TRI-ACTA joint supplements are made from the highest quality pharmaceutical-grade ingredients. They contain 100% active ingredients and are approved as a dietary supplement to support your favorite pet from puppyhood through adulthood. TRI-ACTA H.A. has been proven to restore mobility for older pets, quicken the healing process, and slow down aging effects on joint health.

TRI-ACTA H.A. for Pets

Our maximum strength formula is optimally designed to accelerate the formation of cartilage, minimize inflammation, expedite the healing process, and improve joint conditions.


*Prices for TRI-ACTA start from CAD $23.99, and TRI-ACTA H.A. starts at CAD $27.99 as of January 2023.

Open Farm Hip and Joint Chew Dog Supplements

Open Farm Hip


Open farm is a premium brand company that makes dog supplement products. This hip and joint supplement is made with 100% traceable ingredients. It is a unique product because it contains ParActin, also known as Andrographis Paniculata extract. ParActin is a proven anti-inflammatory agent that helps with joint mobility.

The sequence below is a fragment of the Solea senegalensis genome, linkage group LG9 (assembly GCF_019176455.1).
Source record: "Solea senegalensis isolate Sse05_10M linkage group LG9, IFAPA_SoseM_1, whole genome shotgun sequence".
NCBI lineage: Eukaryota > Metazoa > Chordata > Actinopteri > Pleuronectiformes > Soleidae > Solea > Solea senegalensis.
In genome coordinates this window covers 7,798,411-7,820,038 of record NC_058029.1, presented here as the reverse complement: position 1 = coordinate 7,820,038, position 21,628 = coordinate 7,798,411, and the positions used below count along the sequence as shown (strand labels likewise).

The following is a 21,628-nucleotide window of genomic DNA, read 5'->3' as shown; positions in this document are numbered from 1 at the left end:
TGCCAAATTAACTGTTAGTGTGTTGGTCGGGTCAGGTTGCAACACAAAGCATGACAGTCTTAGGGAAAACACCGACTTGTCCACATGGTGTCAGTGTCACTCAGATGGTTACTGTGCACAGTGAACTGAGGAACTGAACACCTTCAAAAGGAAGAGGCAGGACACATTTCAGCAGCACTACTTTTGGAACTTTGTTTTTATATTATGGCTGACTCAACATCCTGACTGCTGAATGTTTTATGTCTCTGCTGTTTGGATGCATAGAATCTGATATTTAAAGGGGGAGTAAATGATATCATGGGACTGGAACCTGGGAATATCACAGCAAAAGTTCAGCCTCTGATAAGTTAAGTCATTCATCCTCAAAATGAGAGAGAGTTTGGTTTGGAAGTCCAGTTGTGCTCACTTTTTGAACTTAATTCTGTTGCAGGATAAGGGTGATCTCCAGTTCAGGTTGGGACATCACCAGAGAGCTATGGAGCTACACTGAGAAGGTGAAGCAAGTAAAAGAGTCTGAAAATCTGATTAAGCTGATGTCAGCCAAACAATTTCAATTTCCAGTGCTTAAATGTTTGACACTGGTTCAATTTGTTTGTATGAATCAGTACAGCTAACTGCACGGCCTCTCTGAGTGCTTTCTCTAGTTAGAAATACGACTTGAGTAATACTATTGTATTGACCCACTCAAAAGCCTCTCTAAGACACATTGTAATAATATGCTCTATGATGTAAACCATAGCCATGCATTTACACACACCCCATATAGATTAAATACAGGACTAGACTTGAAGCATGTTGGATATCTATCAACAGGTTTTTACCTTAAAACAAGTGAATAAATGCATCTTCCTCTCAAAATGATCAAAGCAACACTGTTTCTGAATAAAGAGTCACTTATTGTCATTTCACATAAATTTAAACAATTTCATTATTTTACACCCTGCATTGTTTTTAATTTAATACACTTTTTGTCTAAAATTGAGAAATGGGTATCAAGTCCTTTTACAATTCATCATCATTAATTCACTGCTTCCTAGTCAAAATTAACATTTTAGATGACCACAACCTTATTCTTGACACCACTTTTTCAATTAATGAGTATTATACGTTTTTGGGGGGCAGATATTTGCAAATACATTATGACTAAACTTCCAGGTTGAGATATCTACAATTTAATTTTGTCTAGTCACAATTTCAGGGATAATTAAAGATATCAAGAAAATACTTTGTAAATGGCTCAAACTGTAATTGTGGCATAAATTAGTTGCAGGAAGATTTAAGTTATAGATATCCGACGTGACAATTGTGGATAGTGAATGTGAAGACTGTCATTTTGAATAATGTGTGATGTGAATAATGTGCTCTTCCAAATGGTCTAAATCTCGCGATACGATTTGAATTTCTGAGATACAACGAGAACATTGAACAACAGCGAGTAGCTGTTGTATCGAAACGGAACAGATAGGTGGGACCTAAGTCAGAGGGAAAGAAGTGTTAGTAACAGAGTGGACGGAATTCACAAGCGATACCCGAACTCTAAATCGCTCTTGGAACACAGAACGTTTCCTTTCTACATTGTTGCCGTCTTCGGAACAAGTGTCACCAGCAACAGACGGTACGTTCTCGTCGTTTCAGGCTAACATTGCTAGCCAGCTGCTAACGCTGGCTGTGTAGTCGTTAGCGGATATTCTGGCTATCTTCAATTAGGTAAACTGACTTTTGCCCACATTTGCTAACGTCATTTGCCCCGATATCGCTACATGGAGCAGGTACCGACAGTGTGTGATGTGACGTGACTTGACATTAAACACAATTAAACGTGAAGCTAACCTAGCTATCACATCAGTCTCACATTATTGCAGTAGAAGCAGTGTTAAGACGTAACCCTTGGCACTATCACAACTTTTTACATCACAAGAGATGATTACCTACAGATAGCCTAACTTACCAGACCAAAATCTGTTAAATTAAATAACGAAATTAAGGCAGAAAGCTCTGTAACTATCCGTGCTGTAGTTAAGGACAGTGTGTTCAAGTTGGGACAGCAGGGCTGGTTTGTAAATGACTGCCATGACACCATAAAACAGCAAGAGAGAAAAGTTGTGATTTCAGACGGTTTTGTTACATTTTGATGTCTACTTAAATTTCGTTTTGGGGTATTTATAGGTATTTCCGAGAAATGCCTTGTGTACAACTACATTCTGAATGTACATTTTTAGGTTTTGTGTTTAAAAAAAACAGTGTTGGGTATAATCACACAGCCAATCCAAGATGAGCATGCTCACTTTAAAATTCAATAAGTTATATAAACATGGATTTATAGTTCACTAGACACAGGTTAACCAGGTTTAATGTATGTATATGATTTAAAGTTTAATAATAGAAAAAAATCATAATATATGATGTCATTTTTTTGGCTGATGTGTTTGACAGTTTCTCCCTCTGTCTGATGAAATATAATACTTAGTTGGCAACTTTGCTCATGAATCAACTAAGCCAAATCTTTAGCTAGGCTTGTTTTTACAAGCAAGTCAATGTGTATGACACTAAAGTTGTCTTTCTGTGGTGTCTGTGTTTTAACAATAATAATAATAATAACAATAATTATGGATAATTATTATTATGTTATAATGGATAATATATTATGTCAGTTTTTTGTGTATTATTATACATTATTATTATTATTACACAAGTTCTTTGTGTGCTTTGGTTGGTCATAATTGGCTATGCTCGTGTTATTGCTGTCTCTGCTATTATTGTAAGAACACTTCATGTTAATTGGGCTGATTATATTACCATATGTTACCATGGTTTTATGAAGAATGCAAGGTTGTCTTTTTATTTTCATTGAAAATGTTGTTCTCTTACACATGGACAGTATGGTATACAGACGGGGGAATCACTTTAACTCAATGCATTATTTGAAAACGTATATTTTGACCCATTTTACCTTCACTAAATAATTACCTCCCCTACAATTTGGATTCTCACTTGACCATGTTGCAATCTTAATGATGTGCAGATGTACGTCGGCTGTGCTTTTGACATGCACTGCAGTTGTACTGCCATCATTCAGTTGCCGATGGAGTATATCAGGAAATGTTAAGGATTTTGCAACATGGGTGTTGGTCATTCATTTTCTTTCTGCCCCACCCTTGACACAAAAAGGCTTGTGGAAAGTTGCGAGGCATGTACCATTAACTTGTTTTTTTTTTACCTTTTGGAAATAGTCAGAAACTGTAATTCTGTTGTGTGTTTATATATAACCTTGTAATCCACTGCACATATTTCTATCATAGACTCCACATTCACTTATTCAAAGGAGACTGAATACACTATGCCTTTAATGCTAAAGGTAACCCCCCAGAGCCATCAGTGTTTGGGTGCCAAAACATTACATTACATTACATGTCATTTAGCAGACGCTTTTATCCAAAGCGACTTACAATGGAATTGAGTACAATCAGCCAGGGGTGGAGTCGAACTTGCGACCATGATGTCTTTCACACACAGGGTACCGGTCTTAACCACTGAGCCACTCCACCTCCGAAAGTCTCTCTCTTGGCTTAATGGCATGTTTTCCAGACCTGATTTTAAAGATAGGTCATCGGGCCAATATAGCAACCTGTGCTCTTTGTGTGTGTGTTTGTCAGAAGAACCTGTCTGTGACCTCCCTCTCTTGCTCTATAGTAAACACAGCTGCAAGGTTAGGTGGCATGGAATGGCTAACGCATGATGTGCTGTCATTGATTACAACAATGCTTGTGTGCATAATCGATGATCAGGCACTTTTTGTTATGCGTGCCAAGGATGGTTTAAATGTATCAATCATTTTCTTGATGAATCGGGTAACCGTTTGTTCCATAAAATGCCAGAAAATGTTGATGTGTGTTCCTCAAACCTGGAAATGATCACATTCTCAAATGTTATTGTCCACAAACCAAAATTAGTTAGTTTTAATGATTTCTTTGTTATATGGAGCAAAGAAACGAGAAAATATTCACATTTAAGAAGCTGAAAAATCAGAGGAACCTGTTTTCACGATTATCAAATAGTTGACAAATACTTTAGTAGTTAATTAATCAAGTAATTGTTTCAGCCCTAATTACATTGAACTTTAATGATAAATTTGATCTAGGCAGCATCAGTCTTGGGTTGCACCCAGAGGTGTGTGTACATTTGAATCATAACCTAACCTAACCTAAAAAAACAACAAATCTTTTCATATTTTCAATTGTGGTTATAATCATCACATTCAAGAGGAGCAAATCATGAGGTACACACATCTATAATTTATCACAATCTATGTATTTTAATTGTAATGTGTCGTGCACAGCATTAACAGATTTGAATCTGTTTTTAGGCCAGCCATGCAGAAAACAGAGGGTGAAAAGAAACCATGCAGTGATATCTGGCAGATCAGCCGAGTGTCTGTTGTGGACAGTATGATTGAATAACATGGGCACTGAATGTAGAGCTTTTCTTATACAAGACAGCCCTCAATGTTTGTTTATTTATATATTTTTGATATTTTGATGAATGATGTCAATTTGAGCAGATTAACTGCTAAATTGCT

Hip and joint supplements contain vitamin C and Tumeric. Vitamin C supports the immune system while turmeric has been proven to have potent anti-inflammatory benefits. However, the product contains a list of inactive ingredients, including oat flour which can cause an upset stomach in dogs. Also predominantly missing from the list of ingredient is chondroitin sulfate and glucosamine, which are vital for cartilage health.